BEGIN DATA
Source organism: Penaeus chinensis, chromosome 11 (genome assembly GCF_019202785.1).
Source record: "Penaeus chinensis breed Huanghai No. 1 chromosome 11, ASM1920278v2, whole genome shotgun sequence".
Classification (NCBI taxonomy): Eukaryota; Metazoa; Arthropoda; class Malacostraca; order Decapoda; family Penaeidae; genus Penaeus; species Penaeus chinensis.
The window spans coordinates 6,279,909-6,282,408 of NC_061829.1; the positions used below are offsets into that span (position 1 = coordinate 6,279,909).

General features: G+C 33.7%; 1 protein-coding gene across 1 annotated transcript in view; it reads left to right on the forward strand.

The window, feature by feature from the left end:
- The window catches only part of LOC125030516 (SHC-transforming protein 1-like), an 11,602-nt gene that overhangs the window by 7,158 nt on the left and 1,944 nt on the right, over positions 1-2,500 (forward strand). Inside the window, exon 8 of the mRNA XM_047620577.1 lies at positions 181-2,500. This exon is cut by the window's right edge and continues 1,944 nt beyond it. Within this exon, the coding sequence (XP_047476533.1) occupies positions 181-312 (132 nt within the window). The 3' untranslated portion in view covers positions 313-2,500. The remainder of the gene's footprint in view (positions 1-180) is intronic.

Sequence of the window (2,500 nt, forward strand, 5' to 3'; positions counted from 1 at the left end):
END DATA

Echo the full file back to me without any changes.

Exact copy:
Source organism: Penaeus chinensis, chromosome 11 (genome assembly GCF_019202785.1).
Source record: "Penaeus chinensis breed Huanghai No. 1 chromosome 11, ASM1920278v2, whole genome shotgun sequence".
Classification (NCBI taxonomy): Eukaryota; Metazoa; Arthropoda; class Malacostraca; order Decapoda; family Penaeidae; genus Penaeus; species Penaeus chinensis.
The window spans coordinates 6,279,909-6,282,408 of NC_061829.1; the positions used below are offsets into that span (position 1 = coordinate 6,279,909).

General features: G+C 33.7%; 1 protein-coding gene across 1 annotated transcript in view; it reads left to right on the forward strand.

The window, feature by feature from the left end:
- The window catches only part of LOC125030516 (SHC-transforming protein 1-like), an 11,602-nt gene that overhangs the window by 7,158 nt on the left and 1,944 nt on the right, over positions 1-2,500 (forward strand). Inside the window, exon 8 of the mRNA XM_047620577.1 lies at positions 181-2,500. This exon is cut by the window's right edge and continues 1,944 nt beyond it. Within this exon, the coding sequence (XP_047476533.1) occupies positions 181-312 (132 nt within the window). The 3' untranslated portion in view covers positions 313-2,500. The remainder of the gene's footprint in view (positions 1-180) is intronic.

Sequence of the window (2,500 nt, forward strand, 5' to 3'; positions counted from 1 at the left end):